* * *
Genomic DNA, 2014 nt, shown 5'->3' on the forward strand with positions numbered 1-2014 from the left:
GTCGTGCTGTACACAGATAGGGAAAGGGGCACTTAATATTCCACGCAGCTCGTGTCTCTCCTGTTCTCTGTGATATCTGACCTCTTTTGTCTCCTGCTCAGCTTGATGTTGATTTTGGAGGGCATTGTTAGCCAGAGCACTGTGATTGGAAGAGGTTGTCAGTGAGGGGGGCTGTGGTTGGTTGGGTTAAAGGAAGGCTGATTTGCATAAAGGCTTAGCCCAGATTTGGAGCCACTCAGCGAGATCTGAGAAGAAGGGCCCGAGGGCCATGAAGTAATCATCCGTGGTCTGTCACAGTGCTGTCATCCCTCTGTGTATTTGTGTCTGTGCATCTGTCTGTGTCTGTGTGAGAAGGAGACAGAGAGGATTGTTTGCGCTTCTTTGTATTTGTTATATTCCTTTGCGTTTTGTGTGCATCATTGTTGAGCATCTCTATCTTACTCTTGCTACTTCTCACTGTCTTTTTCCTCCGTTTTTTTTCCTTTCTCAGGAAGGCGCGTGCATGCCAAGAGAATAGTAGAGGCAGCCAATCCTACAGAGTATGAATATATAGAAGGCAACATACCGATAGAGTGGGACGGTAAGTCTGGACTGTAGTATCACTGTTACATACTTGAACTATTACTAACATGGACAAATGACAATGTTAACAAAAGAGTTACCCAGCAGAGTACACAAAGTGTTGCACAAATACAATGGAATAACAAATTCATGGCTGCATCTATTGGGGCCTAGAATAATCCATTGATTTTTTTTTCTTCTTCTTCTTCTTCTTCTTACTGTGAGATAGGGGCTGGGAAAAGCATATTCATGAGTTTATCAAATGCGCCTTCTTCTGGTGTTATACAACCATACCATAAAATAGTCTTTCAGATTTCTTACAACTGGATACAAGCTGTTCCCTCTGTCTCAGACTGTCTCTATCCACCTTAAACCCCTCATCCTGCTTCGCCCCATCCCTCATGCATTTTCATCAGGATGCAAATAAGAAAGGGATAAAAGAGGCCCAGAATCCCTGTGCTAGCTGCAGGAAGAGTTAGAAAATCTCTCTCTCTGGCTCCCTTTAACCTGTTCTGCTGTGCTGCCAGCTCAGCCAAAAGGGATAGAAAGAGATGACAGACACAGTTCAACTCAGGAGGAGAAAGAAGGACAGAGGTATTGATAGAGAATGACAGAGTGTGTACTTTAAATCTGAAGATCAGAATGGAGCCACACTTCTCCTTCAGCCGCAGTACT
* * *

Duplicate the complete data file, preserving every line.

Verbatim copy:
Genomic DNA, 2014 nt, shown 5'->3' on the forward strand with positions numbered 1-2014 from the left:
GTCGTGCTGTACACAGATAGGGAAAGGGGCACTTAATATTCCACGCAGCTCGTGTCTCTCCTGTTCTCTGTGATATCTGACCTCTTTTGTCTCCTGCTCAGCTTGATGTTGATTTTGGAGGGCATTGTTAGCCAGAGCACTGTGATTGGAAGAGGTTGTCAGTGAGGGGGGCTGTGGTTGGTTGGGTTAAAGGAAGGCTGATTTGCATAAAGGCTTAGCCCAGATTTGGAGCCACTCAGCGAGATCTGAGAAGAAGGGCCCGAGGGCCATGAAGTAATCATCCGTGGTCTGTCACAGTGCTGTCATCCCTCTGTGTATTTGTGTCTGTGCATCTGTCTGTGTCTGTGTGAGAAGGAGACAGAGAGGATTGTTTGCGCTTCTTTGTATTTGTTATATTCCTTTGCGTTTTGTGTGCATCATTGTTGAGCATCTCTATCTTACTCTTGCTACTTCTCACTGTCTTTTTCCTCCGTTTTTTTTCCTTTCTCAGGAAGGCGCGTGCATGCCAAGAGAATAGTAGAGGCAGCCAATCCTACAGAGTATGAATATATAGAAGGCAACATACCGATAGAGTGGGACGGTAAGTCTGGACTGTAGTATCACTGTTACATACTTGAACTATTACTAACATGGACAAATGACAATGTTAACAAAAGAGTTACCCAGCAGAGTACACAAAGTGTTGCACAAATACAATGGAATAACAAATTCATGGCTGCATCTATTGGGGCCTAGAATAATCCATTGATTTTTTTTTCTTCTTCTTCTTCTTCTTCTTACTGTGAGATAGGGGCTGGGAAAAGCATATTCATGAGTTTATCAAATGCGCCTTCTTCTGGTGTTATACAACCATACCATAAAATAGTCTTTCAGATTTCTTACAACTGGATACAAGCTGTTCCCTCTGTCTCAGACTGTCTCTATCCACCTTAAACCCCTCATCCTGCTTCGCCCCATCCCTCATGCATTTTCATCAGGATGCAAATAAGAAAGGGATAAAAGAGGCCCAGAATCCCTGTGCTAGCTGCAGGAAGAGTTAGAAAATCTCTCTCTCTGGCTCCCTTTAACCTGTTCTGCTGTGCTGCCAGCTCAGCCAAAAGGGATAGAAAGAGATGACAGACACAGTTCAACTCAGGAGGAGAAAGAAGGACAGAGGTATTGATAGAGAATGACAGAGTGTGTACTTTAAATCTGAAGATCAGAATGGAGCCACACTTCTCCTTCAGCCGCAGTACT